Connect First: 52 Simple Ways to Ignite Success, Meaning, and Joy at Work
McGraw-Hill (October 2019)
Enlightening perspectives on personal growth and professional development
As I began to read this book, I was again reminded of another, The Book, in which Alan Watts observes, “We need a new experience — a new feeling of what it is to be ‘I.’ The lowdown (which is, of course, the secret and profound view) on life is that our normal sensation of self is a hoax, or, at best, a temporary role that we are playing, or have been conned into playing — with our own tacit consent, just as every hypnotized person is basically willing to be hypnotized. The most strongly enforced of all known taboos is the taboo against knowing who or what you really are behind the mask of your apparently separate, independent, and isolated ego.”
Before you can connect with yourself, Watts suggests, you must know — and have the courage to be — who you are, who you really are. Moreover, with all due respect to Oscar Wilde (“Be yourself. Everyone else is taken.”), you must do all you can to become a better person in terms of character and integrity as well as a more successful person in terms of adding value, making a positive impact, in the world in which you live and work.
The subtitle of this book refers to “52 simple ways to ignite success, meaning, and joy at work.” All are simple only to the extent that they can be identified and discussed; several are anything but to implement. For example, “Provide Feedback” (#7), “Challenge Negative Thinking” (#19), and “Dream Audaciously” (#52). Melanie Katzman organizes them in a covey of Parts:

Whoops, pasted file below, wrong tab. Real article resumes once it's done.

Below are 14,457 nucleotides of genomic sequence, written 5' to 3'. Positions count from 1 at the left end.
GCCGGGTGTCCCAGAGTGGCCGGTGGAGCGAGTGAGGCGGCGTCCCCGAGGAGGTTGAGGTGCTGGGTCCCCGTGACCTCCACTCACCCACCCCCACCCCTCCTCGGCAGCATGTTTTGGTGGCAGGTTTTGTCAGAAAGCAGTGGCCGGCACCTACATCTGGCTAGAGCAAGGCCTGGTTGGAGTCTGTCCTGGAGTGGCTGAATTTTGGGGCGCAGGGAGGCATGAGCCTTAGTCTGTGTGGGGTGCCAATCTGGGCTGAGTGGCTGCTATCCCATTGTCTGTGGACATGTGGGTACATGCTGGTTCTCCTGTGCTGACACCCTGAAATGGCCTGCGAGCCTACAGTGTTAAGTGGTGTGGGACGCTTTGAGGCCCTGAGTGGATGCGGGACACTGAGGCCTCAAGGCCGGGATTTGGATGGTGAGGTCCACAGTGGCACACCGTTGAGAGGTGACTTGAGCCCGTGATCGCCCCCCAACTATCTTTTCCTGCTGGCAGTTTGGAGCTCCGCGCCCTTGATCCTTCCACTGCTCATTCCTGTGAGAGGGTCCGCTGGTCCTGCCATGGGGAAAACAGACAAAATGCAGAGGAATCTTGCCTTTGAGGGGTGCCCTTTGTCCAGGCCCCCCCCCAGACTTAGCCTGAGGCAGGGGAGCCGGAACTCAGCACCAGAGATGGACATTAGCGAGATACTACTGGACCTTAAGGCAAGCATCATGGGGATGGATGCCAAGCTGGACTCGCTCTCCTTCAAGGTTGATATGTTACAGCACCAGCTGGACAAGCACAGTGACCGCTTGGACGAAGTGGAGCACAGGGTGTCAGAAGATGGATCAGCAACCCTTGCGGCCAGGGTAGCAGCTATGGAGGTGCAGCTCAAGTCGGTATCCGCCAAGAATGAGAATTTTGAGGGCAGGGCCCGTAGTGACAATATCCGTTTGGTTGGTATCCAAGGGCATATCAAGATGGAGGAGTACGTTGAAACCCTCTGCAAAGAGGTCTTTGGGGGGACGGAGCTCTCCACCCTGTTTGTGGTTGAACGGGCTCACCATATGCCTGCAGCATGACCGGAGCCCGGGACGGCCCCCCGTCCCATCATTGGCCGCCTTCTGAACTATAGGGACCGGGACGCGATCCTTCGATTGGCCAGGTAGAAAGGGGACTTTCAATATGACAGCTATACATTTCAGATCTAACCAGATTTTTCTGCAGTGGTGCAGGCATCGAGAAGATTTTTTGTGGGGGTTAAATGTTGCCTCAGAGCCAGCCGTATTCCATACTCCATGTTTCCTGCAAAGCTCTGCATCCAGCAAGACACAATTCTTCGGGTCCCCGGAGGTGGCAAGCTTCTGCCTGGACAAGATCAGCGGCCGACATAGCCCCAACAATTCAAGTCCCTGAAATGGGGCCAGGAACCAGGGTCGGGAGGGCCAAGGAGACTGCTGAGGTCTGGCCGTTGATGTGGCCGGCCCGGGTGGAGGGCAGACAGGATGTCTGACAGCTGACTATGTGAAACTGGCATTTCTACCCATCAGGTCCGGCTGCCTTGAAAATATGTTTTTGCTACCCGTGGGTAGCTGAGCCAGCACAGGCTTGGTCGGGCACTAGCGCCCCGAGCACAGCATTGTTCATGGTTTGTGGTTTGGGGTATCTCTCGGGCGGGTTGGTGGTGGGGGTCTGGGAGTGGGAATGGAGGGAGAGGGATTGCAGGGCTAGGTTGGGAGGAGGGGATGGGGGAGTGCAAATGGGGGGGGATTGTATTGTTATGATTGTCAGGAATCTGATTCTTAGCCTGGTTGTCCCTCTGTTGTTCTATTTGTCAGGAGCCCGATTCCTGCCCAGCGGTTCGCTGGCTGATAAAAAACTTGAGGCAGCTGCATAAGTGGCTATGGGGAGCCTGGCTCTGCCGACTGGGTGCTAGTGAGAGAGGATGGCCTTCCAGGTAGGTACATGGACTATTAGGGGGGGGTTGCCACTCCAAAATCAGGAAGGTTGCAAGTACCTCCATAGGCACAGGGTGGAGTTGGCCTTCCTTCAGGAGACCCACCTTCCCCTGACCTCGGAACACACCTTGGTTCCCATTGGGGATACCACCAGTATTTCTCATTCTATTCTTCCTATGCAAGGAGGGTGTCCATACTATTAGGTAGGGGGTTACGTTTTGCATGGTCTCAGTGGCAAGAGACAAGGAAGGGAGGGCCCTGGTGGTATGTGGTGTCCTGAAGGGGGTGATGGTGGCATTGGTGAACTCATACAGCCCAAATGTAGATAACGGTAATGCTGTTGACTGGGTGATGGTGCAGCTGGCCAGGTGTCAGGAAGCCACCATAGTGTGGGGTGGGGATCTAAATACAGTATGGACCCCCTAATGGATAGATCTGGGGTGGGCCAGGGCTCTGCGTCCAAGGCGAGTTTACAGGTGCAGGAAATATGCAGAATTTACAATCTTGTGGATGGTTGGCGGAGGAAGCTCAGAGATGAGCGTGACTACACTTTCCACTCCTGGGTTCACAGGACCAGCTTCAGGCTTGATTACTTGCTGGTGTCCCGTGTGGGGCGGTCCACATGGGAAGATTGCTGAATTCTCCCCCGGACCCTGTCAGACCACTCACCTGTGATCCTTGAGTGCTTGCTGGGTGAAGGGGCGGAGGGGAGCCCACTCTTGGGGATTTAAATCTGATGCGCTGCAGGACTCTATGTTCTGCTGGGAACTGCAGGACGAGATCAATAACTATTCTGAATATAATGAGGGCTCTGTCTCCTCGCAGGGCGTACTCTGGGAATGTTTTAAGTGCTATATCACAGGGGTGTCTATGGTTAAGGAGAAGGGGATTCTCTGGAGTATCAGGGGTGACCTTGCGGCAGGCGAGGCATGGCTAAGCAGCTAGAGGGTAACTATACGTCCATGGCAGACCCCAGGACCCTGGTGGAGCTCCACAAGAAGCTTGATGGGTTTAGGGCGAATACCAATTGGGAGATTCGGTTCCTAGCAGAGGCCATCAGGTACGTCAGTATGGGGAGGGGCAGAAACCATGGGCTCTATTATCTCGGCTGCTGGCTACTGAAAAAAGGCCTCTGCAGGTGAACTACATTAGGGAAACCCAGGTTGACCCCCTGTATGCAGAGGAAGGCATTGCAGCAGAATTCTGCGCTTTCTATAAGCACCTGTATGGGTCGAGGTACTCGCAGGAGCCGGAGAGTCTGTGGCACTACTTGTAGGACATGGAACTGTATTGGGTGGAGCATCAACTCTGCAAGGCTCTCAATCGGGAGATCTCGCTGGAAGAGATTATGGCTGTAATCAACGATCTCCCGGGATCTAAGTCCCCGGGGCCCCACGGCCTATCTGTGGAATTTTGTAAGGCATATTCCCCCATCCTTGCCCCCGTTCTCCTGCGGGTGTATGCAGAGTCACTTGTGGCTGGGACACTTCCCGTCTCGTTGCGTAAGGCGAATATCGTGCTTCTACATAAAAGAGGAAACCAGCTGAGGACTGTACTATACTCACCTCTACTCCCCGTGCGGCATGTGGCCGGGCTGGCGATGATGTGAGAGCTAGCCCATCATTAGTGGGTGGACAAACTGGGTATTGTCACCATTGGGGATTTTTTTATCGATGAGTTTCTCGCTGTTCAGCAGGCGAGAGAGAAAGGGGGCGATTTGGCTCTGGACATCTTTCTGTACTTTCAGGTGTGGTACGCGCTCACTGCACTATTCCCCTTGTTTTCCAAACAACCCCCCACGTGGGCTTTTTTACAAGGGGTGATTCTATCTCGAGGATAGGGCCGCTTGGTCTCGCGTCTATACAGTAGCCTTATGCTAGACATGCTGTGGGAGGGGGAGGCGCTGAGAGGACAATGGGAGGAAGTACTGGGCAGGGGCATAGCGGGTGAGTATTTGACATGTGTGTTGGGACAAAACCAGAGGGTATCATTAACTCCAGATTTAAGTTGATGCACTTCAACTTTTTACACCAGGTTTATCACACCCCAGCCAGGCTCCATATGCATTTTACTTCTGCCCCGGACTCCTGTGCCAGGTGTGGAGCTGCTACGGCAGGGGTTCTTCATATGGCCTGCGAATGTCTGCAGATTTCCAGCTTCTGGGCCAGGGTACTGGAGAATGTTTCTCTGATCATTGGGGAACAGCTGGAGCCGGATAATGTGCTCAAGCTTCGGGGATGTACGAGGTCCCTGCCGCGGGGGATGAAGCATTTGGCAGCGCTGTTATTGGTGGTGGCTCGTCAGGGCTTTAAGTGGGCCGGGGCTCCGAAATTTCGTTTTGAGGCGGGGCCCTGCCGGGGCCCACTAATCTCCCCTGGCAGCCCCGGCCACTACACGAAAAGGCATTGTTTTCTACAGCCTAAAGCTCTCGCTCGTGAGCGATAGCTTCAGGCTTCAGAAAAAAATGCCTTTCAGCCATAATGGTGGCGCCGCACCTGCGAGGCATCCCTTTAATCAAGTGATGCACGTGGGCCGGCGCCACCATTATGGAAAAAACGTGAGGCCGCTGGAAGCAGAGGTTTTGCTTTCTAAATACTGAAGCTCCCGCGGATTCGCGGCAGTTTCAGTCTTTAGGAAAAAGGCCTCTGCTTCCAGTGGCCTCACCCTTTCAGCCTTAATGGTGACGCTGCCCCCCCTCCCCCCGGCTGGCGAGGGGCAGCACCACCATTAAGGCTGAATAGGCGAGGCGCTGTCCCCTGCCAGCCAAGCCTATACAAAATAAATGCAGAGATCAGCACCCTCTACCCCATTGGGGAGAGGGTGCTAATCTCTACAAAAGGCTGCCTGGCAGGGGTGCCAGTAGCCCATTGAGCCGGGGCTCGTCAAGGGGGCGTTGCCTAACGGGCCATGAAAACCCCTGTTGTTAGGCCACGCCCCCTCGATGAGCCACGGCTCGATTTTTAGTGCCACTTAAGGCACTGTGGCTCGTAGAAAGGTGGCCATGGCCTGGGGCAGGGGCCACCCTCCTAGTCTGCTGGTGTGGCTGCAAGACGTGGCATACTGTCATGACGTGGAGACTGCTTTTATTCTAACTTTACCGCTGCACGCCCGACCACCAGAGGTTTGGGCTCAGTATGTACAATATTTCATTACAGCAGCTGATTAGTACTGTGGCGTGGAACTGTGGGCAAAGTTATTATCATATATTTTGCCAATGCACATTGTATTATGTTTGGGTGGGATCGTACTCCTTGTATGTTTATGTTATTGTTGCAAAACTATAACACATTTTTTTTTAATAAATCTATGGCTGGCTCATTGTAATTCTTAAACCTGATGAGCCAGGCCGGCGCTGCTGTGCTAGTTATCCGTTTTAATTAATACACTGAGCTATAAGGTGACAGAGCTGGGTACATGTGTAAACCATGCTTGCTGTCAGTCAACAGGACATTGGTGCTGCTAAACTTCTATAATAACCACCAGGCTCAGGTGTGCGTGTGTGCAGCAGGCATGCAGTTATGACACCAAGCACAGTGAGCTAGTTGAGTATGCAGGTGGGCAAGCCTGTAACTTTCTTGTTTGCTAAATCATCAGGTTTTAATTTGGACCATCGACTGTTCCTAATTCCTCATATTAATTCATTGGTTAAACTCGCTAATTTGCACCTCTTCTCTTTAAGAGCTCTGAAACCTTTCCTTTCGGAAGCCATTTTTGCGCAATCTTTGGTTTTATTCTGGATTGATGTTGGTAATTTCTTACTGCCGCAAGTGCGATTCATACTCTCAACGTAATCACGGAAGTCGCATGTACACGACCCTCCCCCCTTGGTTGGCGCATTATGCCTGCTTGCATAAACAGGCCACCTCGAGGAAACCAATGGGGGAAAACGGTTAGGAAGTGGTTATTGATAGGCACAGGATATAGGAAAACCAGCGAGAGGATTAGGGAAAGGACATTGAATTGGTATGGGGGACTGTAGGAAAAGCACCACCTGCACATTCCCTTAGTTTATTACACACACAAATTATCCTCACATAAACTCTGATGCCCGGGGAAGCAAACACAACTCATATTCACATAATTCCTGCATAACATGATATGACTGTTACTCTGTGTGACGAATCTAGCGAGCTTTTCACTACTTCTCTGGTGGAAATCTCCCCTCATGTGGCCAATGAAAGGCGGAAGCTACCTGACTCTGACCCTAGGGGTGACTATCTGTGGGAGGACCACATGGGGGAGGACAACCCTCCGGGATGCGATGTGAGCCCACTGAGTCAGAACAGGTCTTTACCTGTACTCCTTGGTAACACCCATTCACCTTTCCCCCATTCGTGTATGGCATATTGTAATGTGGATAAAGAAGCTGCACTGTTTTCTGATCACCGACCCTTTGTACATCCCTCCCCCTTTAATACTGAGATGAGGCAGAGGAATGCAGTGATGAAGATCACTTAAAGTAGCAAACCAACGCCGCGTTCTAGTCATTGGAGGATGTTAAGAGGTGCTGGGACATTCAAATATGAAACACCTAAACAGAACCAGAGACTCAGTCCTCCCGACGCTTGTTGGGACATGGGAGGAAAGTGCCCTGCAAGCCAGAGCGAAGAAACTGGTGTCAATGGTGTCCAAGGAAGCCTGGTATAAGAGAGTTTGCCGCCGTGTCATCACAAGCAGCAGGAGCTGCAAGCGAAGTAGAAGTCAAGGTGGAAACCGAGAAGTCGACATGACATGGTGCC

1. Establish Respect
2. Engage All of Your Senses
3. Become Popular
4. Grow Loyalty
5. Resolve Conflict
6. Fight Fear
7. Have a Big Impact
Katzman devotes a separate chapter to each, making skillful use of several reader-friendly devices — notably “This Is for You If,” “Take Action,” and “Keep in Mind” — that serve two separate but interdependent purposes: enable the reader to interact with/apply key points, and, facilitate, indeed expedite frequent review of relevant material later. Readers will also appreciate Katzman’s provision of micro-case studies at the end of each chapter that suggest how to apply the given approach, “simple” or not.
These are the micro-case studies in Part I (Chapters 1-7):
o Melt-Away Bad Impressions
o Smile for Yourself
o “Please” Was More Powerful Than Botox in Pumping Up This Office
o End the Day with a ‘Please’
o To Make Your Deadlines, Offer Thanks Rather Than Pushing Requests
o Maker a Mental Note
o See and Name Everybody
o Don’t Just Give Your Name, Ask for Theirs!
o Olympic Skill
o It’s Not Just Your Questions That Matter
o Cultural Renewal
o Lose the Red Suit
o Don’t Be Afraid of the Detractors
o It’s Not About the Hair
Their titles suggest the playful precision of Melanie Katzman’s mind, one that reminds me of a Swiss Army knife. She addresses dozens of key issues involved with “igniting success, meaning, and joy at work,” and does so with empathy as well as with practicality.